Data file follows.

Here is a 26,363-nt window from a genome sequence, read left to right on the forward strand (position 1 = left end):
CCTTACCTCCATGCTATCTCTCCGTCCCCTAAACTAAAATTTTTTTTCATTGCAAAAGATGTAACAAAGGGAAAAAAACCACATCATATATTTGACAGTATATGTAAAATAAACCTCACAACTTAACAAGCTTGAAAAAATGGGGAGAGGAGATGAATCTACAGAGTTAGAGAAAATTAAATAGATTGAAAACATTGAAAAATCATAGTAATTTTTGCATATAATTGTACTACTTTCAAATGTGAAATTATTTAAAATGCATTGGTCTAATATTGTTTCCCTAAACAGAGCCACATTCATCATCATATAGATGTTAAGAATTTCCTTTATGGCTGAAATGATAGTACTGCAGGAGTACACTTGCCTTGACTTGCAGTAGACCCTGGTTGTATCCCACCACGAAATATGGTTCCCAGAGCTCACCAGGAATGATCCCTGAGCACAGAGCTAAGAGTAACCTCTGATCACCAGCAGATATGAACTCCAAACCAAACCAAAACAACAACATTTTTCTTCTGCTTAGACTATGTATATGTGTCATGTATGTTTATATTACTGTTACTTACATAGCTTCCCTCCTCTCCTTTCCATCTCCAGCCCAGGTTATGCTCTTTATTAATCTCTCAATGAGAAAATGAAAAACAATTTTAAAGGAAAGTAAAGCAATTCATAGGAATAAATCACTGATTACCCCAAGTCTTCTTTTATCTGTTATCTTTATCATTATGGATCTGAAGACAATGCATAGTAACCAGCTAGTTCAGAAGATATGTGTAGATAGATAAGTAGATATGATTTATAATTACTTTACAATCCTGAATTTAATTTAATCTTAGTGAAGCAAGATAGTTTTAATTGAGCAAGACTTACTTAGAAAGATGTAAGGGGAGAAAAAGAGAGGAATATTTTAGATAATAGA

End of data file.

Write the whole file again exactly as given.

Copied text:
Here is a 26,363-nt window from a genome sequence, read left to right on the forward strand (position 1 = left end):
CCTTACCTCCATGCTATCTCTCCGTCCCCTAAACTAAAATTTTTTTTCATTGCAAAAGATGTAACAAAGGGAAAAAAACCACATCATATATTTGACAGTATATGTAAAATAAACCTCACAACTTAACAAGCTTGAAAAAATGGGGAGAGGAGATGAATCTACAGAGTTAGAGAAAATTAAATAGATTGAAAACATTGAAAAATCATAGTAATTTTTGCATATAATTGTACTACTTTCAAATGTGAAATTATTTAAAATGCATTGGTCTAATATTGTTTCCCTAAACAGAGCCACATTCATCATCATATAGATGTTAAGAATTTCCTTTATGGCTGAAATGATAGTACTGCAGGAGTACACTTGCCTTGACTTGCAGTAGACCCTGGTTGTATCCCACCACGAAATATGGTTCCCAGAGCTCACCAGGAATGATCCCTGAGCACAGAGCTAAGAGTAACCTCTGATCACCAGCAGATATGAACTCCAAACCAAACCAAAACAACAACATTTTTCTTCTGCTTAGACTATGTATATGTGTCATGTATGTTTATATTACTGTTACTTACATAGCTTCCCTCCTCTCCTTTCCATCTCCAGCCCAGGTTATGCTCTTTATTAATCTCTCAATGAGAAAATGAAAAACAATTTTAAAGGAAAGTAAAGCAATTCATAGGAATAAATCACTGATTACCCCAAGTCTTCTTTTATCTGTTATCTTTATCATTATGGATCTGAAGACAATGCATAGTAACCAGCTAGTTCAGAAGATATGTGTAGATAGATAAGTAGATATGATTTATAATTACTTTACAATCCTGAATTTAATTTAATCTTAGTGAAGCAAGATAGTTTTAATTGAGCAAGACTTACTTAGAAAGATGTAAGGGGAGAAAAAGAGAGGAATATTTTAGATAATAGA